To be sure, some biblical scholars share the same reservations about in­terdisciplinary work that classicists like duBois express. Although this divide has rightly started to shrink in recent years, as this volume attests, there has been a tendency in biblical scholarship to privilege early Christian texts as being somehow unique, or created in a vacuum divorced from – or at least in stark contrast to – their social and religious contemporaries of the ancient Mediterranean. Perhaps this claim results from an unarticulated theological wish to view early Christianity as having its origins in a context that immediately demarcated Jesus followers as privileged, if not to say divinely inspired. Indeed, the establishment of “religious studies” as an academic discipline in the nineteenth century took as its very premise the superiority of Christianity. Regarding the project of comparative religions in this period, Tomoko Masuzawa states the problem well. She writes:


[The project of comparative religions] has been deemed not scientific on the grounds that it either presupposed or invariably drew the self-same conclusion as Christian theology, that Christianity was fundamentally different from all other religions, thus, in the last analysis, beyond compare … In the opinion of the theological comparativists, Christianity alone was truly transhistorical and transnational in its import, whereas all other religions were particular, bound and shaped by geographical, ethnic, and other local contingencies … [They] admitted that Christianity did have a temporal beginning just like any other religion, yet it alone was said not to have been determined or constrained by the accidents of its historical origin.4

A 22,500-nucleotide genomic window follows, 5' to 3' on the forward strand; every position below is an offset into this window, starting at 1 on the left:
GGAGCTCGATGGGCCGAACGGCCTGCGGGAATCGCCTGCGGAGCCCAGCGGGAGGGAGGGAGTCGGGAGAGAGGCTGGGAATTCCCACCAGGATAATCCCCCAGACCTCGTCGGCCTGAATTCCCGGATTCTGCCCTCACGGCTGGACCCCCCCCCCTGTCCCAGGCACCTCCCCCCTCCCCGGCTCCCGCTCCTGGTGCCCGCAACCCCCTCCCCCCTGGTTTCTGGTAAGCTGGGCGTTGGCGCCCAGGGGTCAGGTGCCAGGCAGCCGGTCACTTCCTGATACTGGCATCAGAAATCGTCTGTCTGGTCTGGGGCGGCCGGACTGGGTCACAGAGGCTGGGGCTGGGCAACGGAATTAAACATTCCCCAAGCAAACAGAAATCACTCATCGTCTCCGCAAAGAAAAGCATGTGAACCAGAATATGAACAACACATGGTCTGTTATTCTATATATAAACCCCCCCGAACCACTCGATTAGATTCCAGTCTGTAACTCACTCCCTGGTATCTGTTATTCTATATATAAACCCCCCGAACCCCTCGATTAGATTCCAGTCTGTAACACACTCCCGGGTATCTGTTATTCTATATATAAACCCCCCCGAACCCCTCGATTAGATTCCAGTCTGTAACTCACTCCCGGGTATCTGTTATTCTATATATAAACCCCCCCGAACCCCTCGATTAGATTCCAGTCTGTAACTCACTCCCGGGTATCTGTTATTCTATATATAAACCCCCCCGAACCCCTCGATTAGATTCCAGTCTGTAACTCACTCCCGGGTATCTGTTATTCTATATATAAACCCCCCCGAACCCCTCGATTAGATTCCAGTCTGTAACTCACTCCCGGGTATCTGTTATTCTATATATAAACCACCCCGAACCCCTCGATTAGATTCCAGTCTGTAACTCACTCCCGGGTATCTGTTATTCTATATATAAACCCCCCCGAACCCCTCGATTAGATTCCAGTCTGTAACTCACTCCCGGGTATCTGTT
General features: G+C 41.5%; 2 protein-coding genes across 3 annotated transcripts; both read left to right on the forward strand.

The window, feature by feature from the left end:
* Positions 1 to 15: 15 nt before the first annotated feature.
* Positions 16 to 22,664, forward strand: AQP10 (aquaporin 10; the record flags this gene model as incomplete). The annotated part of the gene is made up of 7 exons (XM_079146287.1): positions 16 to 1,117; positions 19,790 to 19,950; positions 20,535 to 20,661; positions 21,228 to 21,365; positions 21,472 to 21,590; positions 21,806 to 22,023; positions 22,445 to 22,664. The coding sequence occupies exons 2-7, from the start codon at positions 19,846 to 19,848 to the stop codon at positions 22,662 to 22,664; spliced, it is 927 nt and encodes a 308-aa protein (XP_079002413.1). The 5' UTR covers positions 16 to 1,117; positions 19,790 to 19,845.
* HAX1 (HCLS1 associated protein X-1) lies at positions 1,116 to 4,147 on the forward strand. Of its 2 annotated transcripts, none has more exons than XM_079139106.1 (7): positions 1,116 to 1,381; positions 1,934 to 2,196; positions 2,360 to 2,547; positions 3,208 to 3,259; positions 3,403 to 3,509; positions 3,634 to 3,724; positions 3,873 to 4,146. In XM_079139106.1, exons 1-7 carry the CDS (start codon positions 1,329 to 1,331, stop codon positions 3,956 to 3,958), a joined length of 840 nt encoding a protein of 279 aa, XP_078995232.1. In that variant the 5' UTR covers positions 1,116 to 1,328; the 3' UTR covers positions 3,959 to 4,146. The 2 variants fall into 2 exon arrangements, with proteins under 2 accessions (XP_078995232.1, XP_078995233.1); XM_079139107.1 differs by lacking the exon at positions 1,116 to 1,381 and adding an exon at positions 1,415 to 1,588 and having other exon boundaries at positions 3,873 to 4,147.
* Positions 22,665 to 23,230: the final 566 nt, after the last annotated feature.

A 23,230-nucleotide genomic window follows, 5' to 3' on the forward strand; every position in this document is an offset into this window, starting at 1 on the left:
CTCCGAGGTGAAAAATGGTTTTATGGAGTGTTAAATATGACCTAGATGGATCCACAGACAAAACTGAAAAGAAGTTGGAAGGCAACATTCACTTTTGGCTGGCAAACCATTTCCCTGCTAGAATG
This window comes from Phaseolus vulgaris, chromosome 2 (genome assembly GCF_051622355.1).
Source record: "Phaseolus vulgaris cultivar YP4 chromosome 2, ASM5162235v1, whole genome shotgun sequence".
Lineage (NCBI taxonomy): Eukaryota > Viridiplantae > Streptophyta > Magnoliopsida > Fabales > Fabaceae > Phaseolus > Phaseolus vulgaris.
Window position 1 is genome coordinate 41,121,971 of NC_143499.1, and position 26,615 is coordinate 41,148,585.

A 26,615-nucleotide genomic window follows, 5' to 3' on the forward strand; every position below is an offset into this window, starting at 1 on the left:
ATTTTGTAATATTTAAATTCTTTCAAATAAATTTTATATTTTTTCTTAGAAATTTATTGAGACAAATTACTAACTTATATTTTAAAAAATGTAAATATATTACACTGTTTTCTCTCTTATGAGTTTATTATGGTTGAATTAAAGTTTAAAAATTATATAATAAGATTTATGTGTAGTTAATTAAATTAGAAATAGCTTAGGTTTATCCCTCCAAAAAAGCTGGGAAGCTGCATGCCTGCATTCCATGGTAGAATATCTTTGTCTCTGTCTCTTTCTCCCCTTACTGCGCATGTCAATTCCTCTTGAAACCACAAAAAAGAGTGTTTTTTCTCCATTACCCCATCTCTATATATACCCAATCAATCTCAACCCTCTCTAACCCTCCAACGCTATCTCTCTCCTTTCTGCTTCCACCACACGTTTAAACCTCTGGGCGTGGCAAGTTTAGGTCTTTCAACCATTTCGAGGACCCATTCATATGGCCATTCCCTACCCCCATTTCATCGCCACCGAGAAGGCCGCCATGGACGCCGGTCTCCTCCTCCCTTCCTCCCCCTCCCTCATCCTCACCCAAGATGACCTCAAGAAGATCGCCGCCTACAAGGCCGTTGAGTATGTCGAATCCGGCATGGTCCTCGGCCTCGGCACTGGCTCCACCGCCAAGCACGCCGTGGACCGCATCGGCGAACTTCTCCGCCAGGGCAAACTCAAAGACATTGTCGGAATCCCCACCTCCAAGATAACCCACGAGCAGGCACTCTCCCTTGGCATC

Studies on early Christianity, given that they primarily occur in religion departments, are thus a product of this legacy. Promoting Christianity as distinct and, indeed, superior to all other religions was a rhetorical strategy of Christian biblical interpretation from its origins in antiquity.5 The same hermeneutics have often been at play today, particularly when facing those aspects of antiquity that a modern exegete may find unsavory and less noble as a heritage for Western culture.6 Nowhere is this clearer than in early modern scholarship on the Bible and slavery.